This prophecy is introduced by a symbolical action, on which it is based. But in spite of the fact that the object of the action is stated in the address which follows, the action itself is not quite plain from the occurrence of בּמּלבּן, whose usual meaning, "brick-kiln" (cf. Nahum 3:14), does not seem suitable here. Eichhorn and Hitzig think it absurd that there should be found before the door of a royal habitation a brick-kiln on which a king was to place his throne. From the Arabic malbin, which also signifies a rectangular figure like tile or brick, and is used of the projecting entablature of doors, - from the employment, also, in the Talmud of the word מלבּן to signify a quadrangular tablet in the form of a tile, - Hitzig would claim for the word the meaning of a stone floor, and accordingly renders, "and insert them with mortar into the stone flooring." But the entablatures over doors, or quadrangular figures like bricks, are nothing like a stone flooring or pavement before a palace. Besides, in the way of attaching to the word the signification of a "brick-kiln," - a meaning which is well established, - or even of a brickwork, the difficulties are not so great as to compel us to accept interpretations that have no foundation. We do not need to think of a brick-kiln or brickwork as being always before the palace; as Neumann has observed, it may have indeed ben there, although only for a short time, during the erecting of some part of the palace; nor need it have been just at the palace gateway, but a considerable distance away from it, and on the opposite side. Alongside of it there was lying mortar, an indispensable building material. טמן, "to hide," perhaps means here not merely to embed, but to embed in such a way that the stones could not very readily be perceived. Jeremiah was to press down the big stones, not into the brick-kiln, but into the mortar which was lying at (near) the brick-kiln, - to put them, too, before the eyes of the Jews, inasmuch as the meaning of this act had a primary reference to the fate of the Jews in Egypt. The object of the action is thus stated in what follows: Jahveh shall bring the king of Babylon and set his throne on these stones, so that he shall spread out his beautiful tapestry over them. שׁפרוּר (Qeri שׁפריר), an intensive form of שׁפר, שׁפרה, "splendour, beauty," signifies a glittering ornament, - here, the decoration of the throne, the gorgeous tapestry with which the seat of the throne was covered. The stones must thus form the basis for the throne, which the king of Babylon will set up in front of the palace of the king of Egypt at Tahpanhes. But the symbolical meaning of this action is not thereby exhausted. Not merely is the laying of the stones significant, but also the place where they are laid, - at the entrance, or opposite Pharaoh's palace. This palace was built of tiles or bricks: this is indicated by the brick-kiln and the mortar. The throne of the king of Babylon, on the contrary, is set up on large stones. The materials of which the palace and the throne are formed, shadow forth the strength and stability of the kingdom. Pharaoh's dominion is like crumbling clay, the material of bricks; the throne which Nebuchadnezzar shall set up opposite the clay-building of the Pharaohs rests on large stones, - his rule will be powerful and permanent. According to Jeremiah's further development of the symbol in Jeremiah 43:11., Nebuchadnezzar will come to Egypt (the Kethib באה is to be read בּאה, "he came down," to Egypt, בּוא being construed with the accus.), and will smite the land together with its inhabitants, so that every man will receive his appointed lot, viz., death by pestilence, imprisonment, and the sword, i.e., death in battle. On the mode of representation here, cf. Jeremiah 15:2.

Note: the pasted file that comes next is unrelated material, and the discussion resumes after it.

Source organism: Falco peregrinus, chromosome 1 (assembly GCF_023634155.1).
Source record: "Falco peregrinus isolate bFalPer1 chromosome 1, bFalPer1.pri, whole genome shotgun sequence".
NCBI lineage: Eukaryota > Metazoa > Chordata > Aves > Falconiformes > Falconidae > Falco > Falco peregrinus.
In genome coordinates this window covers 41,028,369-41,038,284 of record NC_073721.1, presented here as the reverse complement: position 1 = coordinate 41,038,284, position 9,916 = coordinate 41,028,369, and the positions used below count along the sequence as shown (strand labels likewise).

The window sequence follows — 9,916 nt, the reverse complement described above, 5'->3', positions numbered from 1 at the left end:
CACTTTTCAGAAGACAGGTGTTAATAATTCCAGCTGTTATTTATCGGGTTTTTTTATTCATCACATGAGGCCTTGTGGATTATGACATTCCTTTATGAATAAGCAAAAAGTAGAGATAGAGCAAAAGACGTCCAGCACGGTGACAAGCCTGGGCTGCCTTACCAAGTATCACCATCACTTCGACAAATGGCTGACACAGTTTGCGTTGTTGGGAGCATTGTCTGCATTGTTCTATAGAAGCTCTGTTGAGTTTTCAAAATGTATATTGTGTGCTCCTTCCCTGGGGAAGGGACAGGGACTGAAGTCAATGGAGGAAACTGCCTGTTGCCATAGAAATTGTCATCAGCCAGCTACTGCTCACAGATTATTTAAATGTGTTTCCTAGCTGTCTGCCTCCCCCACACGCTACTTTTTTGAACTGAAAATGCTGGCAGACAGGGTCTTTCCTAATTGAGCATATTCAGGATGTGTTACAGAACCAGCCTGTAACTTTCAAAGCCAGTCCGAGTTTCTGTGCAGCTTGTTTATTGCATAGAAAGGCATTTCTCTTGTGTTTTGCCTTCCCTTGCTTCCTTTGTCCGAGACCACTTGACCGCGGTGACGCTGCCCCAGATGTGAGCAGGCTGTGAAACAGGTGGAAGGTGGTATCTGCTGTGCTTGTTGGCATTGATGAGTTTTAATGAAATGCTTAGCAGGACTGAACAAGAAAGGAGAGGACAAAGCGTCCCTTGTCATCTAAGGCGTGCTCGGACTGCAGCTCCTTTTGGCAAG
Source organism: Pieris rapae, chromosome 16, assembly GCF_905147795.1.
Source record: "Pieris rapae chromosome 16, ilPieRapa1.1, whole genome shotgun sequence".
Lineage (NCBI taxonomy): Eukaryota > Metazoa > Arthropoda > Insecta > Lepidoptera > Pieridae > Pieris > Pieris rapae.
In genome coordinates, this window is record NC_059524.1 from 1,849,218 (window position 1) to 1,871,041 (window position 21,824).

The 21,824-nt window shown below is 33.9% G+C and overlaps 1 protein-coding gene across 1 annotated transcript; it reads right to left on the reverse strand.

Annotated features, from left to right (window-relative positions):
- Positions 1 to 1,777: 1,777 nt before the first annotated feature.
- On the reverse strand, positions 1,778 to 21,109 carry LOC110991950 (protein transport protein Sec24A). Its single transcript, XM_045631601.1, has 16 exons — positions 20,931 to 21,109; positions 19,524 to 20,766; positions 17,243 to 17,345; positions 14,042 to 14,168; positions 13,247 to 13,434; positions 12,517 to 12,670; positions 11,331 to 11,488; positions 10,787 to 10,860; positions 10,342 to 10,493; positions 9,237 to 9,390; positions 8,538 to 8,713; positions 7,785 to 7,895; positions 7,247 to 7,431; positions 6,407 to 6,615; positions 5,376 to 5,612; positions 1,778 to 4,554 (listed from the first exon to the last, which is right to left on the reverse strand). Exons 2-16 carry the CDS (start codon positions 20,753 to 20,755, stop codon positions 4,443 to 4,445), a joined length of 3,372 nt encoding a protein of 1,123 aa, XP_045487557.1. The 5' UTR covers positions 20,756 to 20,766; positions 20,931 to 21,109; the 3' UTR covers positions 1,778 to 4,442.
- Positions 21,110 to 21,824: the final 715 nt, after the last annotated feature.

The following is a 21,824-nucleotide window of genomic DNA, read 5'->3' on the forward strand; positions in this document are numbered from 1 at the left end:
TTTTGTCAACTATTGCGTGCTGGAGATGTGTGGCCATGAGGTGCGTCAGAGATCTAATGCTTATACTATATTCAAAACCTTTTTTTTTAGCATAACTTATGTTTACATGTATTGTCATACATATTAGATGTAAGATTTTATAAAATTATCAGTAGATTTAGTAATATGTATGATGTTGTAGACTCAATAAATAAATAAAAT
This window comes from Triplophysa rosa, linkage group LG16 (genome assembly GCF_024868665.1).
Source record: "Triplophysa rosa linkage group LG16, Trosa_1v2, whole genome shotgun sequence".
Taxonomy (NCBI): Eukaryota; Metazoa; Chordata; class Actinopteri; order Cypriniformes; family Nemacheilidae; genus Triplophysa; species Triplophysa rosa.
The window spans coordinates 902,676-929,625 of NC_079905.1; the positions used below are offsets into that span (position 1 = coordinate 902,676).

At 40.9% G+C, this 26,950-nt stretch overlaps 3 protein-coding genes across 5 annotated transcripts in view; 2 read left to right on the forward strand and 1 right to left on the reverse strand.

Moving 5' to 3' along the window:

Jer 44:1-30. Jeremiah Reproves the Jews for Their Idolatry in Egypt, and Denounces God's Judgments on Them and Egypt Alike.

1. Migdol—meaning a "tower." A city east of Egypt, towards the Red Sea (Ex 14:2; Nu 33:7).

Noph—Memphis, now Cairo (Jer 2:16).

Pathros—Upper Egypt (Isa 11:11).

The word that came to Jeremiah concerning all the Jews - Dahler supposes this discourse to have been delivered in the seventeenth or eighteenth year after the taking of Jerusalem.

Which dwell at Migdol - A city of Lower Egypt, not far from Pelusium.

Tahpanhes - Daphne Pelusiaca, the place to which the emigrant Jews first went.

Noph - מפס Maphes, Targum. Memphis. a celebrated city of Middle Egypt, and the capital of its district.

The country of Pathros - A district of Upper Egypt, known by the name of the Thebais. See Bochart, Lib. Phaleg, lib. iv., c. 22. Thus we find that the Jews were scattered over the principal parts of Egypt.

44:1 At Migdol - It seems the Jews that went into Egypt had planted themselves at these four places. Migdol was a city upon the borders of the Red Sea. Noph was a city, which the Greeks and Latines called Memphis; it is thought to be that, which is now called Cairo. Pathros was the province, since called Thebais.
Jeremiah 43:13